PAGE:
I Cry A Lot… And That’s Okay

Have you ever just stared in the mirror after a good cry? When your eyes are glossy, your nose is red and your cheeks are glowing from your tears? I know I have. 

Call me crazy but I love crying. Yes, sometimes the circumstances that make you cry are not the best but I have never felt as calm and clear-headed than after a crying session. Crying has become so normalized in my everyday life and routine that I have forgotten the stigma behind crying and the vulnerability that it brings. In a society where crying is discouraged in the name of emotional strength, I would like to remind myself and you, the reader, that sometimes a good ol' cry is what you need.

By no means am I encouraging you to seek out situations that are upsetting or emotionally difficult. I am, however, reminding you that you have to release your inner stress somehow. I am reminding you that just because you cry, it does not mean that you are weak or childish or in any way inferior to those who don’t. And if you refuse to cry for the sake of your reputation, I encourage you to try. Watch a sad movie, listen to a sad song, do what it takes to release the plug on your dormant emotional stress.

Some people work out, some people make beautiful art, some people yell, and if those work for you then I commend you for your healthy coping mechanisms. I try to implement these methods too. But sometimes, when things are feeling way too rough or I can’t focus, nothing feels better than crying.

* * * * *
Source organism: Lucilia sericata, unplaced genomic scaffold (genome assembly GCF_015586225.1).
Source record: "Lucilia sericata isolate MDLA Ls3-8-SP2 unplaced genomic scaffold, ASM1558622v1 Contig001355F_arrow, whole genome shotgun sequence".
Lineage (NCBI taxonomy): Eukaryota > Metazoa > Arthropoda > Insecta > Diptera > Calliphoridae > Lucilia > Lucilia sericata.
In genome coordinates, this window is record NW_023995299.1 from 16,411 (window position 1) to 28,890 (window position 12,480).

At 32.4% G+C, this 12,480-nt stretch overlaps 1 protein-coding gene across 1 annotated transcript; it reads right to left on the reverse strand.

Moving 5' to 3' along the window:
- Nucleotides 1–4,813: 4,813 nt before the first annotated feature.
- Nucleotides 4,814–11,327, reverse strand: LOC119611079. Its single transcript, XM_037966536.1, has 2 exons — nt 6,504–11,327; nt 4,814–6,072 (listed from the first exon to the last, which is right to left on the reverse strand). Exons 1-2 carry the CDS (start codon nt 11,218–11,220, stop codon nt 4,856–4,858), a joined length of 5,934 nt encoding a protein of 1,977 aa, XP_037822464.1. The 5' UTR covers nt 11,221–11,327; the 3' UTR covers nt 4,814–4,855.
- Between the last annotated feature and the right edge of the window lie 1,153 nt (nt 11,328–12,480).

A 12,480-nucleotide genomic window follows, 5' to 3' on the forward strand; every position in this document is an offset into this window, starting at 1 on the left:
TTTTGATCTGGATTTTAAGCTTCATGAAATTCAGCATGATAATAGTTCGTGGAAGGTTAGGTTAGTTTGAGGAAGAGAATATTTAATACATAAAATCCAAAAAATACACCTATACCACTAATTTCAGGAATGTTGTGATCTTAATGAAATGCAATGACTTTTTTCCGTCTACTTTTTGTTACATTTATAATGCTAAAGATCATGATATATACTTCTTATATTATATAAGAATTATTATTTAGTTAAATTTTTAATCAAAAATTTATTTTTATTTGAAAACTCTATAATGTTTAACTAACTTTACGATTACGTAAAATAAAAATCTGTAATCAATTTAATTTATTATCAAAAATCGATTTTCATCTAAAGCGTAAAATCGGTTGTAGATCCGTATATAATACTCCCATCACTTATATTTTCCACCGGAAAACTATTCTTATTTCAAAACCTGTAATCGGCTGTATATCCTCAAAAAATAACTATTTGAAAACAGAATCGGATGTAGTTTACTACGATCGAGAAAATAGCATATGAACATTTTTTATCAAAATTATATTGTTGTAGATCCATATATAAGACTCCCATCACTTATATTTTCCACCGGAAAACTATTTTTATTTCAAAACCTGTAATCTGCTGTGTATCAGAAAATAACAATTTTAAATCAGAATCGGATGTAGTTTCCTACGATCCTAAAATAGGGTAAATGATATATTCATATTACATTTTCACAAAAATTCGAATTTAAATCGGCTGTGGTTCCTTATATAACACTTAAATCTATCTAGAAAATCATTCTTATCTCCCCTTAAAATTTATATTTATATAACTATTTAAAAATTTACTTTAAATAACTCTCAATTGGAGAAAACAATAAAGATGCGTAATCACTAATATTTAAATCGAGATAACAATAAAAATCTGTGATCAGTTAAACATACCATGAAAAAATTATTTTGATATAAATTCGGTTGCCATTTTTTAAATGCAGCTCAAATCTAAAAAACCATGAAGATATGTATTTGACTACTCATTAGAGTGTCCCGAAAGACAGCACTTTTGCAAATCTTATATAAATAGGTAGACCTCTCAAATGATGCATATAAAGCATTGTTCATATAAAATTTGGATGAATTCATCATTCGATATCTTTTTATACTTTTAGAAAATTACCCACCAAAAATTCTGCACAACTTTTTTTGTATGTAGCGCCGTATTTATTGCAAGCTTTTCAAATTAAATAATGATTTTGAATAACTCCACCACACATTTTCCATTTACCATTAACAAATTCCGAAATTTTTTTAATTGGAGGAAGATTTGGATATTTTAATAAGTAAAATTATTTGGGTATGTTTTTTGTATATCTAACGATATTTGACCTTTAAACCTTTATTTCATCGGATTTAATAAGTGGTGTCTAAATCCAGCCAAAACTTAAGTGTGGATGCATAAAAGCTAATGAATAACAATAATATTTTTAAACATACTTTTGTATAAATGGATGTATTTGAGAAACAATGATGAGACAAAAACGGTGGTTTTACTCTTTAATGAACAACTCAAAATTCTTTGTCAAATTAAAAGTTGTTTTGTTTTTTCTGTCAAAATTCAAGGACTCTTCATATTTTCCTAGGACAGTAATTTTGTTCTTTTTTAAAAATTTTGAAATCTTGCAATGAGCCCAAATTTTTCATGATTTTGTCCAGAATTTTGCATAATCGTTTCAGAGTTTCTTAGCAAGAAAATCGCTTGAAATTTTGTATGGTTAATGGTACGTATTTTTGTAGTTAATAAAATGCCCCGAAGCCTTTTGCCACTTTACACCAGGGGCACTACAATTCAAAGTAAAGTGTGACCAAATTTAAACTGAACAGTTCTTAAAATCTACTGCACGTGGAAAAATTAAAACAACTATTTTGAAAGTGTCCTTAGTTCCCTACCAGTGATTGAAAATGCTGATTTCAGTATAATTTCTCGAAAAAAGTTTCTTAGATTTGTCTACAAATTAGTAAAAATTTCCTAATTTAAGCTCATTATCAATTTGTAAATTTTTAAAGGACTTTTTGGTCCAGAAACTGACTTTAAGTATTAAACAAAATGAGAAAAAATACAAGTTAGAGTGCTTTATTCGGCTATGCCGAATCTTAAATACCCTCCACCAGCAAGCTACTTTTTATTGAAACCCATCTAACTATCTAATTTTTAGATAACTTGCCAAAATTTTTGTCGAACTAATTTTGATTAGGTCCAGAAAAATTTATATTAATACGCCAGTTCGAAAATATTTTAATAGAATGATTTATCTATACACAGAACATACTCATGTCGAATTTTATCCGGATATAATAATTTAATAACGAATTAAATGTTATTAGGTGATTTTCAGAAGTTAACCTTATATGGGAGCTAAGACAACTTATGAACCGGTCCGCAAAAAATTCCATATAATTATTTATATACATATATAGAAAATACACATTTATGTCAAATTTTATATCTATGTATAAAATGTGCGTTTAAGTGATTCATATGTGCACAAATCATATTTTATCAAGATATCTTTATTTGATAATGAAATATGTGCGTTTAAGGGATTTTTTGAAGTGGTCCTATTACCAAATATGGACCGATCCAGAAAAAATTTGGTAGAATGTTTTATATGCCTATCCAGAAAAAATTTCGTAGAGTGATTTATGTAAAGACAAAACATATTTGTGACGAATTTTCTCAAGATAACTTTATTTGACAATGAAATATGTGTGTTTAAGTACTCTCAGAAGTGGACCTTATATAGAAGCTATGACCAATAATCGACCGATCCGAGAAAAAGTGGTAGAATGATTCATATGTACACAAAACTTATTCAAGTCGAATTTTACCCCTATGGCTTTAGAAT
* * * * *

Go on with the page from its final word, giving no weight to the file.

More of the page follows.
The moral of the story here is that I don’t think that crying should be seen as a sign of weakness or lack of emotional control. Instead, I see it as the confidence to be vulnerable and the ability to acknowledge when things become too much. I cry a lot, and that’s okay. If you don’t cry a lot, that’s okay too. But don’t ever feel bad if you do cry.

Note: I would like to remind Her Campus readers that just because I am advocating for the destigmatization of crying, I am not advocating emotionally distressing situations. While a good cry is needed once in a while, crying daily or weekly may be cause for alarm. If things ever get too much, feel free to reach out to a friend, family member, or one of the resources below:

 

UAlberta Student Access: https://www.ualberta.ca/current-students/access.html

UAlberta Counselling and Clinical Services: https://www.ualberta.ca/current-students/counselling/index.html

The Landing (support for LGBTQ+ folks and allies): https://su.ualberta.ca/services/thelanding/service/

Access 24/7 (24-hour mental health clinic): https://www.albertahealthservices.ca/findhealth/Service.aspx?id=1077952&serviceAtFacilityID=1122569